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× A place for boardgame traitors.

Humankind

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01 Sep 2021 17:09 - 01 Sep 2021 17:10 #326167 by Gary Sax
Humankind was created by Gary Sax
I talked about this in the video game thread and mezike expressed some interest, so I thought I'd split it out.

This is the civ game from the Endless Space/Endless Legend people. It is extremely straight ahead civ. It's actually easier to tell you what's different from civ than what is the same. As I mentioned in the other thread, the front of the box feature is the changing civs each era, with a draft of civs so if you advance first you'll get your pick and if you do it later you'll be limited in what you can choose. I wasn't sure how I'd feel about this, but I really like it. I actually have found myself switching civ type. In my first real game (I've played like 7 hours in three work day/nights, so it has me), I went heavy into money since I was on the coast and opened with the Phoenicians and Carthagians but then got into these protracted wars with some minor civs and fighting with the major civs in the frontier territories so shifted to a fighty civ. The civ choice really matters because their special buildings tend to be extremely consequential. Still not sure about their Wonders model---you have to claim them with influence so others can't build them, so you don't get into that frustrating race where someone else finishes something you were one turn away from building. But you can only claim another Wonder once you finish the one you have claimed.

Another aspect about it is that this game *specifically* doubles down on things that Civ 6 went in for hard, which was about specificity of tiles, growing cities through districts, and the importance of specific natural resouces. So if you did not like civ 6 but liked other civs, I would stay away from this.

My favorite little thing about this game so far is the extremely tight city limit and one city per defined territory limit. It's soft-capped, so you can go over it, it's just that you hemmorage influence if you do. The cap in ancient era is 2 civs. You grow to 3 or 4 through tech and civics in the classical era, and then again 1 or 2 more in the medieval era but that's as far as I've gotten. I have three cities and it is hitting my micro sweet spot. I'll report back if that cap goes up too high and it's just as annoying to micro as late game civ is. Instead you have to make little territory outposts which you can attach to your cities which throws their resources to that city. So far it's a great system to make expansion worthwhile but not force you to micromanage a ton of cities and I love it.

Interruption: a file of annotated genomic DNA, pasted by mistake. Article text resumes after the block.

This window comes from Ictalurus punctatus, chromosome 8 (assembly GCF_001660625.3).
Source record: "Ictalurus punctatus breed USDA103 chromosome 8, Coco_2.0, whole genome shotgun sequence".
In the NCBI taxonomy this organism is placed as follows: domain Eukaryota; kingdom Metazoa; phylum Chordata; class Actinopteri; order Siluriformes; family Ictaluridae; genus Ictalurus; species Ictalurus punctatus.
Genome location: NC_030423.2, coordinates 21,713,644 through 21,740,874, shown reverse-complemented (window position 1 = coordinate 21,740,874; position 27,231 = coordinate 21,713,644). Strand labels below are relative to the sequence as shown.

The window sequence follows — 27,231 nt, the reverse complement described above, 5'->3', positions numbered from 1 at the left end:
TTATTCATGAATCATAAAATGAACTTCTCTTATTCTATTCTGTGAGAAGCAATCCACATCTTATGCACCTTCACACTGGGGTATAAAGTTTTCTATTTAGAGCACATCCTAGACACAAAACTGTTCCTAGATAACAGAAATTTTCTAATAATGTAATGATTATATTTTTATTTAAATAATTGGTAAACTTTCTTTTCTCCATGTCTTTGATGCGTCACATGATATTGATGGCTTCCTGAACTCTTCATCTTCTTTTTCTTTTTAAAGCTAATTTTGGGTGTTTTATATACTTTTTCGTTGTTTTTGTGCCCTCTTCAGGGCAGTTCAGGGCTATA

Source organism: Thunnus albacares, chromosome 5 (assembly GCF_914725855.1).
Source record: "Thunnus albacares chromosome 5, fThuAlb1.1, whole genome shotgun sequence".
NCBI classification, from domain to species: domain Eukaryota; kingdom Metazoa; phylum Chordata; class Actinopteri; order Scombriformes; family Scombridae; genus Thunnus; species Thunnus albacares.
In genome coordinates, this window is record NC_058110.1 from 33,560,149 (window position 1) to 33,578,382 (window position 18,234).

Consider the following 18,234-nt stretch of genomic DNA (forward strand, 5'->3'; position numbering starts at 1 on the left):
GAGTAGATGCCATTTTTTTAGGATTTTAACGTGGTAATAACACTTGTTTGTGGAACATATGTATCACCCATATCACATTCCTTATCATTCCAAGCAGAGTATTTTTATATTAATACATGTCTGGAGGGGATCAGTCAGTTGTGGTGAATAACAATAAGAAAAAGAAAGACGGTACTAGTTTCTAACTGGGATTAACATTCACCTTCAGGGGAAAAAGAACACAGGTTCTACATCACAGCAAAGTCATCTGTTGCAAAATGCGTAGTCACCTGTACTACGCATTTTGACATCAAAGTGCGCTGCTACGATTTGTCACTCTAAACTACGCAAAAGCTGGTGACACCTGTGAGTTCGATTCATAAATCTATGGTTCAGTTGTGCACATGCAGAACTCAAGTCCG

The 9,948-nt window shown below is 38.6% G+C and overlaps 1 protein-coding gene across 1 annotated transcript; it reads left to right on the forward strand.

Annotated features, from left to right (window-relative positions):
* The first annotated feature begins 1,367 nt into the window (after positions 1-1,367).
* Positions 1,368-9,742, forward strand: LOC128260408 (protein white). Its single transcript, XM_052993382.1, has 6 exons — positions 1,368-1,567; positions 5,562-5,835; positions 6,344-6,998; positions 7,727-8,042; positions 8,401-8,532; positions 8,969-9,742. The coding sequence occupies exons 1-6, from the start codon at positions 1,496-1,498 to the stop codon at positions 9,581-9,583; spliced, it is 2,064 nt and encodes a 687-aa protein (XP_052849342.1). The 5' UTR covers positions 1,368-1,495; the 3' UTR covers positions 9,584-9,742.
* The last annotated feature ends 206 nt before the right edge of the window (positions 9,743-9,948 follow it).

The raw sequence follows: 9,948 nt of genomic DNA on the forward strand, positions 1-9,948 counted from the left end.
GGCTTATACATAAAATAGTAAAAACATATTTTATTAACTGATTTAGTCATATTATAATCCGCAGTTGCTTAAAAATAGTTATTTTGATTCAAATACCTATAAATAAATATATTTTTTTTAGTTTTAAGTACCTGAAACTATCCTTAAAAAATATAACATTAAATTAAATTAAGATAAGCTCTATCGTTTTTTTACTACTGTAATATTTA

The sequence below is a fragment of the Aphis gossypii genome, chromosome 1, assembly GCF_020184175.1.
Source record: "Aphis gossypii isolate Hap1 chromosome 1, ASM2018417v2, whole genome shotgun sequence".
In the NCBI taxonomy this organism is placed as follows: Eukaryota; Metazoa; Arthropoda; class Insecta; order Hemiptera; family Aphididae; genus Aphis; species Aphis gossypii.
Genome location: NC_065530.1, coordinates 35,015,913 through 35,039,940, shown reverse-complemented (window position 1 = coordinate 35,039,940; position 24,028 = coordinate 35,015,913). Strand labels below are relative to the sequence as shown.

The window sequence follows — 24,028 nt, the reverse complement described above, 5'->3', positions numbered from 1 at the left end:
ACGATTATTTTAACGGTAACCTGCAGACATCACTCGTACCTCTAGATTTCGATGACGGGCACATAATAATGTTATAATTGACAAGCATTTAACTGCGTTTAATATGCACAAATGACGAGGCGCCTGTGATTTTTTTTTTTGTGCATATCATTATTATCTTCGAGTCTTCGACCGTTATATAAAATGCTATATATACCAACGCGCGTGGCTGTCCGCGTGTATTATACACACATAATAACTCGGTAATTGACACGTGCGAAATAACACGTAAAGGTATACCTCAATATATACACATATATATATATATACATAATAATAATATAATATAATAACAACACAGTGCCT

Oh, and my other favorite thing is that making units is really costly---you use a population point for any war unit you make. So when guys die in the field it's a whole population point that's dying. It's easy to replace those population points because the game doesn't really scale to the number of citizens in the same way that other games do, the underlying math is a little flatter and different on average, but it means your opponent is literally throwing people and production to you if they meat grinder at your cities which is a significant cost.

I really like it so far but it's a big ask at 50 bucks. If you see it on sale I can strongly recommend you get it, but before then maybe stay on the sidelines unless something you hear sounds especially good.
Last edit: 01 Sep 2021 17:10 by Gary Sax.
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02 Sep 2021 06:18 #326177 by mtagge
Replied by mtagge on topic Humankind
It just came out on GamePass Ultimate. I downloaded it and spun it up. Don't have the time right now, but Monday is a holiday and the kids are in school so that's my Monday plan.

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02 Sep 2021 11:09 #326186 by Gary Sax